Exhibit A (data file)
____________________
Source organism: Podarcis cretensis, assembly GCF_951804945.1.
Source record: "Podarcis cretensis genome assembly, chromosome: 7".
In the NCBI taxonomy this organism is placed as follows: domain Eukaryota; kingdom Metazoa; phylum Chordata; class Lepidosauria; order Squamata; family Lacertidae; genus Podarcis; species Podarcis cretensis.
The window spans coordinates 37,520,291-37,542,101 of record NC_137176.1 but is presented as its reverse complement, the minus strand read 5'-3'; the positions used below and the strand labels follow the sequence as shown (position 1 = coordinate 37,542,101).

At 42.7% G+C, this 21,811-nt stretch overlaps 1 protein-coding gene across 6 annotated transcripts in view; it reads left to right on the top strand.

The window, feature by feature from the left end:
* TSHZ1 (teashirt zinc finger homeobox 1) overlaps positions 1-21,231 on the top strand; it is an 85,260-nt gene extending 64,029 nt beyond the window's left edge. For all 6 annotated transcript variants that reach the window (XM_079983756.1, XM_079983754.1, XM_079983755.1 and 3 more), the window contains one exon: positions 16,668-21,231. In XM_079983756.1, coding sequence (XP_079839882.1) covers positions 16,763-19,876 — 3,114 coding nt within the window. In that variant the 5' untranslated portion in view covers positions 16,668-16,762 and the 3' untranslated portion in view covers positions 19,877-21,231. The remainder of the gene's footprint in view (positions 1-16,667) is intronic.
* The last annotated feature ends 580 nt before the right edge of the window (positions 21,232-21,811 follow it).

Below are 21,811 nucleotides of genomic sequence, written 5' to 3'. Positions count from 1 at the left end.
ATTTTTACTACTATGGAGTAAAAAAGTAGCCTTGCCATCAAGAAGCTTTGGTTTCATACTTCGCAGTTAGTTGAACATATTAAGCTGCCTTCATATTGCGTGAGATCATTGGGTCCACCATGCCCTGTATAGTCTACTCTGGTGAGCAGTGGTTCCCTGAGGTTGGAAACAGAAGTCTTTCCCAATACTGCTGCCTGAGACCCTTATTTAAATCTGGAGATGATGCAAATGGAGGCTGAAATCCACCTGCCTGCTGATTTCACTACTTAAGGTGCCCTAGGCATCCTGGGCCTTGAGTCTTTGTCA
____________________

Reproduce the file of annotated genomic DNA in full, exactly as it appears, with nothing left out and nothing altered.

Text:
Source organism: Podarcis cretensis, assembly GCF_951804945.1.
Source record: "Podarcis cretensis genome assembly, chromosome: 7".
In the NCBI taxonomy this organism is placed as follows: domain Eukaryota; kingdom Metazoa; phylum Chordata; class Lepidosauria; order Squamata; family Lacertidae; genus Podarcis; species Podarcis cretensis.
The window spans coordinates 37,520,291-37,542,101 of record NC_137176.1 but is presented as its reverse complement, the minus strand read 5'-3'; the positions used below and the strand labels follow the sequence as shown (position 1 = coordinate 37,542,101).

At 42.7% G+C, this 21,811-nt stretch overlaps 1 protein-coding gene across 6 annotated transcripts in view; it reads left to right on the top strand.

The window, feature by feature from the left end:
* TSHZ1 (teashirt zinc finger homeobox 1) overlaps positions 1-21,231 on the top strand; it is an 85,260-nt gene extending 64,029 nt beyond the window's left edge. For all 6 annotated transcript variants that reach the window (XM_079983756.1, XM_079983754.1, XM_079983755.1 and 3 more), the window contains one exon: positions 16,668-21,231. In XM_079983756.1, coding sequence (XP_079839882.1) covers positions 16,763-19,876 — 3,114 coding nt within the window. In that variant the 5' untranslated portion in view covers positions 16,668-16,762 and the 3' untranslated portion in view covers positions 19,877-21,231. The remainder of the gene's footprint in view (positions 1-16,667) is intronic.
* The last annotated feature ends 580 nt before the right edge of the window (positions 21,232-21,811 follow it).

Below are 21,811 nucleotides of genomic sequence, written 5' to 3'. Positions count from 1 at the left end.
ATTTTTACTACTATGGAGTAAAAAAGTAGCCTTGCCATCAAGAAGCTTTGGTTTCATACTTCGCAGTTAGTTGAACATATTAAGCTGCCTTCATATTGCGTGAGATCATTGGGTCCACCATGCCCTGTATAGTCTACTCTGGTGAGCAGTGGTTCCCTGAGGTTGGAAACAGAAGTCTTTCCCAATACTGCTGCCTGAGACCCTTATTTAAATCTGGAGATGATGCAAATGGAGGCTGAAATCCACCTGCCTGCTGATTTCACTACTTAAGGTGCCCTAGGCATCCTGGGCCTTGAGTCTTTGTCA